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Figure 1: work with your OEM partner to leverage their automation and application expertise


2. Invest in training your employees and customers

Prior to and during launch, you will be giving standardized and assessed product and application training to all functions, tailored to the right level, preferably with some form of recognition of people’s training achievements. Making a similar programme of formal training available to your customers is also an excellent way to reduce the risks associated with user error, and should be an essential part of the installation process. If you have larger teams, of say 10 or more people, you can also try a “train the trainer” approach, with allocated “champions” within those teams.

In principle, the more people and functions that receive basic product information and training, the more successful will be the post-launch ramp-up. Engagement in your organization can be increased by making sure that all functions have a very basic knowledge of what your new IVD system is supposed to do, and a simple explanation of what impact it will have in the diagnostic world, with higher levels of training being reserved for specific functions.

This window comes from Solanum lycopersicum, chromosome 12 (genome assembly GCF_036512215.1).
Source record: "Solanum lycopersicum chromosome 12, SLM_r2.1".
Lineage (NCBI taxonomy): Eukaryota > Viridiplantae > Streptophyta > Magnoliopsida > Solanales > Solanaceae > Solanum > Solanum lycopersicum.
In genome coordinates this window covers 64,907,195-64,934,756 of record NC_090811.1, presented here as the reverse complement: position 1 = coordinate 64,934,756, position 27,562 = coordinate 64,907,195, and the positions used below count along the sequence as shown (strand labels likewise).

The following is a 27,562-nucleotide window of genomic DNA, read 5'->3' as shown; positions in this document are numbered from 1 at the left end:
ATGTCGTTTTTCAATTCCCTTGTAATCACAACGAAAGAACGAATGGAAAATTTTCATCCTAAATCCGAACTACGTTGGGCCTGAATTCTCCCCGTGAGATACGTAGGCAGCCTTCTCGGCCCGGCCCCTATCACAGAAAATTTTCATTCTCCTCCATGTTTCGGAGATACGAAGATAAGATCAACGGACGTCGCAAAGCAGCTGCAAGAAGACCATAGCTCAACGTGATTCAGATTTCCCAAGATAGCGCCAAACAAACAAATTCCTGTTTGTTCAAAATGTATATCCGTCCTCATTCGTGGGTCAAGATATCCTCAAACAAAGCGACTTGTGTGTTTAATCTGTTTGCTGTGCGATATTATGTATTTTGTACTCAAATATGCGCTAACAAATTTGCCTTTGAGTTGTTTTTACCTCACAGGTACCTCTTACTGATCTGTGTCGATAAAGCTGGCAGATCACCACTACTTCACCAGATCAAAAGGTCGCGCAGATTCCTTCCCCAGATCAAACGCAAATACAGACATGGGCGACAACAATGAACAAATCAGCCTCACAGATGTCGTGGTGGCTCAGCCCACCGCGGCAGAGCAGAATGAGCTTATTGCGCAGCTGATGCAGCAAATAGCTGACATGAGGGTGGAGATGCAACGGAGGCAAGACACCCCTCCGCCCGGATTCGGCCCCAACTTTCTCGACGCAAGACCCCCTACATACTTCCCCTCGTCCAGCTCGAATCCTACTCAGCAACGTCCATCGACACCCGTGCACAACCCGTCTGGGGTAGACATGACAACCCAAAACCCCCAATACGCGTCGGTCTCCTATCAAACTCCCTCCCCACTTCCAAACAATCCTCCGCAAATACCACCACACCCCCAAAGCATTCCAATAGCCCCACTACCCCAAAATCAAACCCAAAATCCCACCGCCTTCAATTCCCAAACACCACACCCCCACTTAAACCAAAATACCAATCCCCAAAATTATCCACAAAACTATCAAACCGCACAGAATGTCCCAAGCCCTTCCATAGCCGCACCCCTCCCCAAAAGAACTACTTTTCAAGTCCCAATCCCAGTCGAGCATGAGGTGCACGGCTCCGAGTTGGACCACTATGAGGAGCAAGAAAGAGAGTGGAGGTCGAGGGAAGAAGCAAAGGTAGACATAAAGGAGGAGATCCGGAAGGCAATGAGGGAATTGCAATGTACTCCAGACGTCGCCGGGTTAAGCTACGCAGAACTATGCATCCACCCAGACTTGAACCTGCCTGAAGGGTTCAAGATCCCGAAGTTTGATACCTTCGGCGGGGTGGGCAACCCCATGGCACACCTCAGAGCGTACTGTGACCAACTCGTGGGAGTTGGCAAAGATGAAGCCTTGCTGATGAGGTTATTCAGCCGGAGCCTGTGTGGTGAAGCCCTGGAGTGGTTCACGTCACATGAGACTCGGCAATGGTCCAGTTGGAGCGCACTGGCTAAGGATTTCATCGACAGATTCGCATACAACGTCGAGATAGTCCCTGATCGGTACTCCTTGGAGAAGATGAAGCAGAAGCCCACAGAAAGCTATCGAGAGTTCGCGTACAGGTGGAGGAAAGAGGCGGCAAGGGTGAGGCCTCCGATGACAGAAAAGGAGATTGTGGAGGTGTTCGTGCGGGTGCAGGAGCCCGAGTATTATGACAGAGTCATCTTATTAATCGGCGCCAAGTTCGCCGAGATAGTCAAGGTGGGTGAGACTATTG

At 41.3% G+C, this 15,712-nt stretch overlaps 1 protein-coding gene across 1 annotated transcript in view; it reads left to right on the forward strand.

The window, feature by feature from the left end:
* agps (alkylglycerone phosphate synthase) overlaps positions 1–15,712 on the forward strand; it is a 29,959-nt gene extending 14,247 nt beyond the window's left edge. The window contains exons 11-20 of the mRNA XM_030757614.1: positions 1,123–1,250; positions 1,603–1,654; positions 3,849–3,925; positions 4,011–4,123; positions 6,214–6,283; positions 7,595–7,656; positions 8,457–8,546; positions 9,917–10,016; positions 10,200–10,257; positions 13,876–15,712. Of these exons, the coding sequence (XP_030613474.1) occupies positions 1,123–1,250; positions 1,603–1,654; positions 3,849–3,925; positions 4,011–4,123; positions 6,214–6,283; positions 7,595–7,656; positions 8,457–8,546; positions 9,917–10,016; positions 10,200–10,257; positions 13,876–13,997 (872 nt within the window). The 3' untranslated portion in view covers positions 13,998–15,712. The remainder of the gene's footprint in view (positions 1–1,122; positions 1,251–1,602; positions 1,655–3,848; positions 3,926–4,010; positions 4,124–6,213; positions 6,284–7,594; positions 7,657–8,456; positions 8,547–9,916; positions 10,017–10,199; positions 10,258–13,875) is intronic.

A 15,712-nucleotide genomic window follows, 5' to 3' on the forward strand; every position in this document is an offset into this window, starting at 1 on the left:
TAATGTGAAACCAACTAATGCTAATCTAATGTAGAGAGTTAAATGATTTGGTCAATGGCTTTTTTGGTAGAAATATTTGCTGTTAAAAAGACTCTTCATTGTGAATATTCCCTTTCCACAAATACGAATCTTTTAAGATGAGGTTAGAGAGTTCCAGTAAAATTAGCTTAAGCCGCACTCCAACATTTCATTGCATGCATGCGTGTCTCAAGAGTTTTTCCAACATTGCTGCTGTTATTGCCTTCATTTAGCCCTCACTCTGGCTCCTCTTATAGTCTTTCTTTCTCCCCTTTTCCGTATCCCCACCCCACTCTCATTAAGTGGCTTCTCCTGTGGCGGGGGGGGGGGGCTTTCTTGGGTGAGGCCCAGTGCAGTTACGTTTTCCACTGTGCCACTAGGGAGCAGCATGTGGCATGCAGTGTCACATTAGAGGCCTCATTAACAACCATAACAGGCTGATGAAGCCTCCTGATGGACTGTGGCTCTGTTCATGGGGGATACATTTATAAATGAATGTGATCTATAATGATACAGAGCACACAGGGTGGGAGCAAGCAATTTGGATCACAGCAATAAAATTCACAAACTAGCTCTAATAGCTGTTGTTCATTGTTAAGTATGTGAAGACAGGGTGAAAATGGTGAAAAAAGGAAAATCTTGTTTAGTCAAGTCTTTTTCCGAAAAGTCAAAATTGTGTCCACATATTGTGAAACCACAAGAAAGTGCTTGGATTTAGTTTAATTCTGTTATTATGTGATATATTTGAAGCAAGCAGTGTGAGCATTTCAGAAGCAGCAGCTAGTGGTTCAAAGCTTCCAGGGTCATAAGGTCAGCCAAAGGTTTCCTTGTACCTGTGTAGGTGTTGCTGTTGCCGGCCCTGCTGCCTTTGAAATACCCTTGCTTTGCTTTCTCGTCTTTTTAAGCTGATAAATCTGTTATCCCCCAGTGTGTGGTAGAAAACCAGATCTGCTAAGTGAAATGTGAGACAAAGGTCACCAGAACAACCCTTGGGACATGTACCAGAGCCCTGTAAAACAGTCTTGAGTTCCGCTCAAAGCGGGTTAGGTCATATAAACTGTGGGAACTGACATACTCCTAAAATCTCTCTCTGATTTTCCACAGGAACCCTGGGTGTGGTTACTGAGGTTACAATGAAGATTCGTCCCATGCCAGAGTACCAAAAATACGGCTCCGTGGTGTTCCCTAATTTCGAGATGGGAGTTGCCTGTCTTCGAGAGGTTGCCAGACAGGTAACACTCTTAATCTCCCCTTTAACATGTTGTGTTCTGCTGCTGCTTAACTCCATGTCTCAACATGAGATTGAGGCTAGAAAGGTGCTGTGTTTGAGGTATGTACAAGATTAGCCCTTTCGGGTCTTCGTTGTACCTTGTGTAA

For example, with their instrument and applications knowledge, the key contacts in your OEM partner team are ideally positioned to give higher level training to your service engineers and application specialist teams. Since your IVD instrument will have been developed on a modular basis, bringing knowledge of those modules in-house without the hassle of having gone through the entire development process, your teams will have more time to focus on training customers and on helping them optimize their applications (see Fig. 2).

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Figure 2: work with your OEM partner to provide a comprehensive training programme within your organization and for your customer